Children who live where there is heavy rainfall could be more likely to develop autism, according to media reports today. The Daily Telegraph said that researchers
Children who live where there is heavy rainfall could be more likely to develop autism, according to media reports today. The Daily Telegraph said that researchers believe rain could be an “environmental trigger” for the condition, that makes “susceptible” children develop autism symptoms.
This study looked at annual rainfall in three US states and the number of children diagnosed with autism who lived in those areas in their first three years of life. It found there to be more children with autism living in wetter areas than in drier ones.
However this type of research can only demonstrate a link. It does not prove one way or another whether rainfall has any connection with the development of autism. There are many other factors that may determine why some children in these areas develop autism. The causes of autism remain unclear and are thought to include genetic, environmental and medical factors.
Dr Michael Waldman and colleagues from Cornell University, Indiana University-Purdue University, and The Children’s Hospital of Philadelphia carried out this research. The study was funded by research grants from Cornell University. The study was published in the (peer-reviewed) medical journal: Archives of Pediatric Adolescent Medicine.
This was an ecological study in which the authors aimed to investigate the possibility of rainfall as an environmental trigger for autism among “genetically vulnerable” children. The researchers provide no information to explain why some children were identified as genetically vulnerable. The aim of the research was to contribute towards a better understanding of autism.
The research investigated three western US states: California, Oregon and Washington, where rainfall varies considerably from county to county. In 2005, the researchers used data from government agencies to look at the prevalence of autism in children aged six to 18 years.
The researchers used a “relative precipitation variable” - the difference between annual rainfall levels in each county and the average rainfall for all counties in the sample. Average daily and annual rainfall for each county was also examined. In particular, they looked at the rainfall in three-year intervals when the groups of children were in their first three years of life, the time during which autism symptoms typically emerge.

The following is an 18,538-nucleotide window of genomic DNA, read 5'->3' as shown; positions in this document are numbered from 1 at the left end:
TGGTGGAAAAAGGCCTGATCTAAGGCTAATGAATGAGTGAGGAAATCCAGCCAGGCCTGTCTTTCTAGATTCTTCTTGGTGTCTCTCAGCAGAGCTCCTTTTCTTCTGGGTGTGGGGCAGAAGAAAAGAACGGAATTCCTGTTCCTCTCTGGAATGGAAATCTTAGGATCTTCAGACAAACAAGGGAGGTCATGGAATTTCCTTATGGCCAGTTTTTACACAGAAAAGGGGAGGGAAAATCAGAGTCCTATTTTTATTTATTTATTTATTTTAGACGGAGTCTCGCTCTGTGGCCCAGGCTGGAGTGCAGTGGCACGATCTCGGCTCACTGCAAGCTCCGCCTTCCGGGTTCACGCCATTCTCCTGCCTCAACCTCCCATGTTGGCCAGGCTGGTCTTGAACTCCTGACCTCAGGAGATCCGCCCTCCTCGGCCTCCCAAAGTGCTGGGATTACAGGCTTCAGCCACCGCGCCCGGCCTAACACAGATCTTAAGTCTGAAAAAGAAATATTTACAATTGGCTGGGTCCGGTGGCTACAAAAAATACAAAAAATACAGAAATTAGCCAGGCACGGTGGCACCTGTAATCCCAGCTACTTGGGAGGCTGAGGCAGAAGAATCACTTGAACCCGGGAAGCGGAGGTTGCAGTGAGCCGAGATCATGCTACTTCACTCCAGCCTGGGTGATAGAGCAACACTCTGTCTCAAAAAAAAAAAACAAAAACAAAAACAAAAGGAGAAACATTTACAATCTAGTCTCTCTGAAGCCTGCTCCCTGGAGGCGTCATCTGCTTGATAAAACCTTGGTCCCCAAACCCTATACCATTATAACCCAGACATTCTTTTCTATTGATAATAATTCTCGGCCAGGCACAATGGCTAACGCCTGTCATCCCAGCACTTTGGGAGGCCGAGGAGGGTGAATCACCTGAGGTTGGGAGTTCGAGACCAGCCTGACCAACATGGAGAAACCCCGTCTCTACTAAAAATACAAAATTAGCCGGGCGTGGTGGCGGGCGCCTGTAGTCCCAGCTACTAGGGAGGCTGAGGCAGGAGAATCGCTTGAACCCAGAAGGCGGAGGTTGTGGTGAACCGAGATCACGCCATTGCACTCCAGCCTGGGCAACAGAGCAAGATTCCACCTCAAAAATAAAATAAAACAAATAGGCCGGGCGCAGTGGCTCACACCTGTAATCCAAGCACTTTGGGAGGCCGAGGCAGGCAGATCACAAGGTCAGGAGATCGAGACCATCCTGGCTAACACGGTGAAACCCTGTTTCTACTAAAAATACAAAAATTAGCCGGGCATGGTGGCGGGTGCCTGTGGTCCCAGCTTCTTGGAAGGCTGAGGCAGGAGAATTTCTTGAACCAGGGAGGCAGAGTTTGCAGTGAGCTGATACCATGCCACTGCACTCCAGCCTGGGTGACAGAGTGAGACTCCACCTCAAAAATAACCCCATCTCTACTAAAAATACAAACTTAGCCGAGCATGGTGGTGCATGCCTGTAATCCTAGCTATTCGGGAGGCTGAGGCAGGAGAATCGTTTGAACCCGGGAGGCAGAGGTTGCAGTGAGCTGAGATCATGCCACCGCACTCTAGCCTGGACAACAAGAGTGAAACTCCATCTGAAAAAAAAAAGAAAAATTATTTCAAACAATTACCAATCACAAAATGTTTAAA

The analyses focussed on whether autism was more common where it rained more. The researchers also accounted for factors such as income and ethnicity.
The researchers found that within counties, there was more autism in school-aged children where average annual rainfall was higher. Autism rates were higher in the wetter counties of Oregon and Washington compared to those which experience less rainfall. In California, where there was less variability in rainfall across the counties there was a weaker relationship between rainfall and autism. Other demographic factors found to be associated with autism included a higher population (which increased autism prevalence) and a higher indigenous population (which decreased autism prevalence).
The researchers conclude that their results are consistent with the existence of an environmental trigger for autism ‘among genetically vulnerable children’ – in this case, rain. They suggest that further studies are needed to focus on whether such a trigger for autism truly exists, and the possible reasons for it.
This research found there to be a higher prevalence of autism among children living in areas that experienced higher rainfall than those living in drier areas. As the authors say, this finding supports the idea of an environmental trigger to autism.
However, the causes of autism remain unclear and possible causes include genetic, environmental and medical factors. This type of research can only demonstrate an association and only at a population level. It does not prove that levels of rainfall have any connection with the development of autism, or shed any light on how rain affects childhood development.
There are many other factors that may underlie this relationship. Although certain high-level demographic information has been accounted for, the study did not look at individual children, their socio-demographic background, home and family environments, education and peer groups, family or personal medical history, all of which may or may not have an effect on autism risk.
The study also only looked at three western states of the US, and further data from other geographic areas would support - or undermine - the theory that rainfall is an environmental trigger of autism.
If there is an association between rainfall and autism, it may be an indirect link. For example high rainfall causes children to stay indoors and watch more television and play more computer games. Or more rain may mean children are exposed to more chemicals in the environment. Diagnostic criteria for autism may also differ across counties.
We blame the rain for everything, but this may be a drop too far.